Former Army Special Forces soldier allegedly sought to smuggle guns


Fox Raiders
Jul 2, 2007
San Diego, CA
Federal prosecutors say a former Army Special Forces soldier turned Department of Defense contractor attempted to smuggle eight machine guns from Iraq to Fort Bragg.

John A. Houston, who retired as a sergeant major in 2006 to become a security subcontractor working in Baghdad, allegedly sent the weapons, illegal under U.S. law, through contacts in the military.

He claimed to two government informants that some of the guns were given to him by Blackwater employees following the September 2007 shooting in Baghdad’s Nisour Square, court documents said. The attack left 17 Iraqi civilians dead and raised questions about the role contracting companies played in Iraq’s security.

The informants reported to investigators that Houston claimed the Blackwater employees were trying to get rid of the weapons “before an investigation ensued,” Federal Bureau of Alcohol, Tobacco, Firearms and Explosives Special Agent Christopher J. Trainor wrote in a sworn statement.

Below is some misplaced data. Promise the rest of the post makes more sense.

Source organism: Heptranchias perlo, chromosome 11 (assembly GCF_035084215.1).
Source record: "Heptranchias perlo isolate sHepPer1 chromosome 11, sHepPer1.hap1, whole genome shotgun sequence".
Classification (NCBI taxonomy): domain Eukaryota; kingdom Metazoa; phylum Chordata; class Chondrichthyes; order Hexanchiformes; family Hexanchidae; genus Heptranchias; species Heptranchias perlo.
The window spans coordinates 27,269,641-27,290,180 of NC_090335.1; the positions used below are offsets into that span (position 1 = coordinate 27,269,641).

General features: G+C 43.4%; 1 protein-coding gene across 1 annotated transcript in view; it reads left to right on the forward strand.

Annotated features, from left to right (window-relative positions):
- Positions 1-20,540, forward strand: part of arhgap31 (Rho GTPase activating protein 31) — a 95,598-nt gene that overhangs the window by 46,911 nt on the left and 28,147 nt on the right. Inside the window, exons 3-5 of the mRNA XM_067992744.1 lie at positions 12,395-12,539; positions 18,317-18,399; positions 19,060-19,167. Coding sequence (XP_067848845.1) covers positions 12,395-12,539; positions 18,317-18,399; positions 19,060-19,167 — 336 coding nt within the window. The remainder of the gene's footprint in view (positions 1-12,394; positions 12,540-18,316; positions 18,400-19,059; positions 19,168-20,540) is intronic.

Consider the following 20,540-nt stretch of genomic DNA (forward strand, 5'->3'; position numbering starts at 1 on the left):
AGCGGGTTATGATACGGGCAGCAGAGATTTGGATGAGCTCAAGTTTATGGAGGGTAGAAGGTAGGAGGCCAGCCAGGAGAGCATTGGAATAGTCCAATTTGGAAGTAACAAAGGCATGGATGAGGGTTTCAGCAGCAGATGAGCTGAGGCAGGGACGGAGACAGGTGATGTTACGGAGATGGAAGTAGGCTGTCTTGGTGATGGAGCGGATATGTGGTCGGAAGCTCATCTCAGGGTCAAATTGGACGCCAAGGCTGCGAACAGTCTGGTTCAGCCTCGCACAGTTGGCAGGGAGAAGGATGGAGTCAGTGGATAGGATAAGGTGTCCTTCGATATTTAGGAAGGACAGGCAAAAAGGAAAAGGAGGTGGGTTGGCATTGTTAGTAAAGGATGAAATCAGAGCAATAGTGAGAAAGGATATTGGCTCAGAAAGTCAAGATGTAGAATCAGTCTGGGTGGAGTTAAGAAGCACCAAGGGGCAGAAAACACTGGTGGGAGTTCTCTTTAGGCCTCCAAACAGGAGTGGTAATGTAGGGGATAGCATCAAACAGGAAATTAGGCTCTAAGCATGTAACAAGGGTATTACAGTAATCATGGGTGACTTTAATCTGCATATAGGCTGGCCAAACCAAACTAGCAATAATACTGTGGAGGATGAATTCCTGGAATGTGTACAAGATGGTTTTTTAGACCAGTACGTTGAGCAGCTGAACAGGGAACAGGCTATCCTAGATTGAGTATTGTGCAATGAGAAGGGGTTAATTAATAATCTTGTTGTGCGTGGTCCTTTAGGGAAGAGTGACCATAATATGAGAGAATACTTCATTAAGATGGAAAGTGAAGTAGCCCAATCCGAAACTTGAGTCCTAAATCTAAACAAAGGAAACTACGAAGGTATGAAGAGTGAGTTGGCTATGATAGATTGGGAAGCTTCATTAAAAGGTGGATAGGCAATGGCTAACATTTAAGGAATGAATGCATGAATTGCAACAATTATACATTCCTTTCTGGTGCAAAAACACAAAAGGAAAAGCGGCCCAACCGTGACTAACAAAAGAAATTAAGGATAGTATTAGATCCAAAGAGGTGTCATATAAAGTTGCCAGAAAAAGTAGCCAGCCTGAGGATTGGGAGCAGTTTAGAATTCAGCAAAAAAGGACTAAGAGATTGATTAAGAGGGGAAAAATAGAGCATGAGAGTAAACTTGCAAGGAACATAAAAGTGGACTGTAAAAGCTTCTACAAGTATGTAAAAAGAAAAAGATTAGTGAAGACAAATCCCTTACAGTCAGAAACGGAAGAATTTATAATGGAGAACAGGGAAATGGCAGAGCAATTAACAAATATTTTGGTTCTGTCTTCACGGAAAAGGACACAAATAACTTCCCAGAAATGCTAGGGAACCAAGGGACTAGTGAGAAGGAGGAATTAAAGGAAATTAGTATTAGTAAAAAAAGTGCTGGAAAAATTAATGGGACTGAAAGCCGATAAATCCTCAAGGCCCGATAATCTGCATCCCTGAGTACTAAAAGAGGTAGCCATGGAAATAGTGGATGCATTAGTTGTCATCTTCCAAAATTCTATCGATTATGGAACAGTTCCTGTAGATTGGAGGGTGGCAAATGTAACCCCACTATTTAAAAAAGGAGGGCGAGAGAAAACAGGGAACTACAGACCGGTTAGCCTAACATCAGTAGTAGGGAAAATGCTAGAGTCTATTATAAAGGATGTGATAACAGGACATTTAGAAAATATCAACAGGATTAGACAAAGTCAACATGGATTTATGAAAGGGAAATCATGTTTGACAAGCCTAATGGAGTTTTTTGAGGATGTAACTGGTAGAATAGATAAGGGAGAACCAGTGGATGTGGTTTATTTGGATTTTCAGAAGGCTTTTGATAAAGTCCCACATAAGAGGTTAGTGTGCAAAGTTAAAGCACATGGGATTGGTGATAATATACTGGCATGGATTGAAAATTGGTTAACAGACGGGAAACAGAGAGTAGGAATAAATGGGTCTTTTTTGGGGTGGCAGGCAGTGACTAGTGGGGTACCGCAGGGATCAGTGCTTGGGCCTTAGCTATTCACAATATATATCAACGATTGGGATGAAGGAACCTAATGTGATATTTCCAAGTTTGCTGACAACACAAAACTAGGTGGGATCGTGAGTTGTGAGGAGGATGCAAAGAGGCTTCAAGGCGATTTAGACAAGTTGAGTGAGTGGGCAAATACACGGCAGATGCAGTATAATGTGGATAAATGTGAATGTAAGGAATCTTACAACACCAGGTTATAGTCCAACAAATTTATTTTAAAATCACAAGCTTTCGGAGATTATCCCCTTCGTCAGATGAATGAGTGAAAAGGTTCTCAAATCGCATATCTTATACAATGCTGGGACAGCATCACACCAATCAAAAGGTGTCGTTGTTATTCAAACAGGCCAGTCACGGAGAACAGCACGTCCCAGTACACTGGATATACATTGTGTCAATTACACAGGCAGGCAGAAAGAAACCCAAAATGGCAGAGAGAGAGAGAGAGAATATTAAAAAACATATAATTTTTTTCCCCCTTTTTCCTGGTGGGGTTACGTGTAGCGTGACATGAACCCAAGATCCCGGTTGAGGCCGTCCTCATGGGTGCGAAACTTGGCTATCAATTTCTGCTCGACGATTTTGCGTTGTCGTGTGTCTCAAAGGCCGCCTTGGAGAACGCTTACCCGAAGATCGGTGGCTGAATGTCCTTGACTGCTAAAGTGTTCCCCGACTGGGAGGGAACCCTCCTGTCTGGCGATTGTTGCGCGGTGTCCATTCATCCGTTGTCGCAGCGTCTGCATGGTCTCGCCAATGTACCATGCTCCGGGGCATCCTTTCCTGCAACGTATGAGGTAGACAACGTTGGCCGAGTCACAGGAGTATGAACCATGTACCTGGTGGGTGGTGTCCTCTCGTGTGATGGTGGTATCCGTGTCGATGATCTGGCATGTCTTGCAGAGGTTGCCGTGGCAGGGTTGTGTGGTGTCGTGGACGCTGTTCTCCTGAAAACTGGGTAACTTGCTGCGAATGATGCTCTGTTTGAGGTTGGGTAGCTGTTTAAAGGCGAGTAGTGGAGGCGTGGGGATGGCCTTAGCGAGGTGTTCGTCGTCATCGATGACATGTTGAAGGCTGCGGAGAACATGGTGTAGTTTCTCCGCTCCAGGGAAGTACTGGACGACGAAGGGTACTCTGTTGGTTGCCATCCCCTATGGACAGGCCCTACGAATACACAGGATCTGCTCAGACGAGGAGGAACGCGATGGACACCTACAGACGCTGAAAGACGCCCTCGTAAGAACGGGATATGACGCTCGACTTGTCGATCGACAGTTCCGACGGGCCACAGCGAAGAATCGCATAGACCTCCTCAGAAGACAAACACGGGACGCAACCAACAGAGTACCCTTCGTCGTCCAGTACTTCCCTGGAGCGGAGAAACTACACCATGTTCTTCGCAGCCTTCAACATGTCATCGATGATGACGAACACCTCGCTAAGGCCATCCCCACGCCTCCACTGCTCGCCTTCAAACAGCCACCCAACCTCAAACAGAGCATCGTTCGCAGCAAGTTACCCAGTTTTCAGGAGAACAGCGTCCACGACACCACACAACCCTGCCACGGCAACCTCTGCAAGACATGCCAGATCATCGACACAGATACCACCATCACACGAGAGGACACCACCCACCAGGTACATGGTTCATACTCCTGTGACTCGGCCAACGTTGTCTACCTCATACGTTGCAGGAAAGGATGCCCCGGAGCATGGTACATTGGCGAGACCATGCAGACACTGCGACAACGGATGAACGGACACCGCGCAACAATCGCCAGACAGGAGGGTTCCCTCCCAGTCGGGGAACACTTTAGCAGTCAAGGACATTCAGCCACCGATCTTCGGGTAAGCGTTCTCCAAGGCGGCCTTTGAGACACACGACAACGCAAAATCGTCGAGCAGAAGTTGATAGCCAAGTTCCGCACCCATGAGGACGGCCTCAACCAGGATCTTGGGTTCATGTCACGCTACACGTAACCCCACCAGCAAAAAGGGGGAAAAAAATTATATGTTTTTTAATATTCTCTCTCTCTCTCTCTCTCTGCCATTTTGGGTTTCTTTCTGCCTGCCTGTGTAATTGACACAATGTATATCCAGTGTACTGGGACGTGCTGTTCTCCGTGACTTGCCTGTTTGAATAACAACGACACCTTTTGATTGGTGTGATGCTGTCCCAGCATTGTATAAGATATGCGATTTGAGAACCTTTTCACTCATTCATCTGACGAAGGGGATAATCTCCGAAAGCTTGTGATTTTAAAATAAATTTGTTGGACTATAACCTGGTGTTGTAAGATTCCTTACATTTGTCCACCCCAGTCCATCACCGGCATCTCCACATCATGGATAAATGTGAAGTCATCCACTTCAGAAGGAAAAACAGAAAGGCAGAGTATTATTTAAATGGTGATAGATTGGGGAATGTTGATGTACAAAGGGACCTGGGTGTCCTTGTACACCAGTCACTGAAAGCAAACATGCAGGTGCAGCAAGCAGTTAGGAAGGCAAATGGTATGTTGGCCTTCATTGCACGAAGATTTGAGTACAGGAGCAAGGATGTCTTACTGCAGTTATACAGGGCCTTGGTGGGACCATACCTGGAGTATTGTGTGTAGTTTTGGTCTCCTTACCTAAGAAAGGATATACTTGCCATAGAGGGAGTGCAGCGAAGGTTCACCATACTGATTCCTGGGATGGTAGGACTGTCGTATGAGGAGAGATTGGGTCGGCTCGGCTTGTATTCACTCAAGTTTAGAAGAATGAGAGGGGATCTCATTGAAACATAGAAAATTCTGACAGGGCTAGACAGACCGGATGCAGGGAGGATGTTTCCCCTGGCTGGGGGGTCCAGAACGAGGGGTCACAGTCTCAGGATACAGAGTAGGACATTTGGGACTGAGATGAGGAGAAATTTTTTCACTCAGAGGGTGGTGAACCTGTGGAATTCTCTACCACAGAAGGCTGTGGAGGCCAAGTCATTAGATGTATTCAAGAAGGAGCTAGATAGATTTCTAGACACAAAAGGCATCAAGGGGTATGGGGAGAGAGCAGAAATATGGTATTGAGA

The guns Houston is charged with shipping never made it to Fort Bragg in North Carolina, documents said. Instead, one of the informants intercepted the weapons and turned them over to authorities in Iraq. According to the indictment filed Wednesday, a co-conspirator was arranging with Houston via e-mail to receive the guns at the base.

Houston is charged with conspiracy to smuggle firearms into the United States. An ATF spokeswoman said the agency is “continuing to investigate.” His attorney did not return calls for comment.

Houston retired from the Army in June 2006 and started working for a defense contractor in 2007. He was stationed in Iraq, and was never given clearance to carry the weapons he’s accused of trying to smuggle.

The informant who intercepted the guns was an Army Reservist stationed in Iraq in 2007 and 2008, the statement said. He met Houston in fall 2007 while Houston was visiting a military base in Kalsu. At the time, Houston was operations center director at Camp Victory in Baghdad. Houston soon started asking for the informant’s help in smuggling the guns.

In February 2008, the informant was preparing to depart Iraq and Houston made his last attempt to get his help, documents said. The informant, operating at the direction of government agents, told Houston he’d put the guns in an already-inspected shipping container.

When the eight machine guns and one pistol arrived a few days later, they were turned over to investigators, Trainor wrote.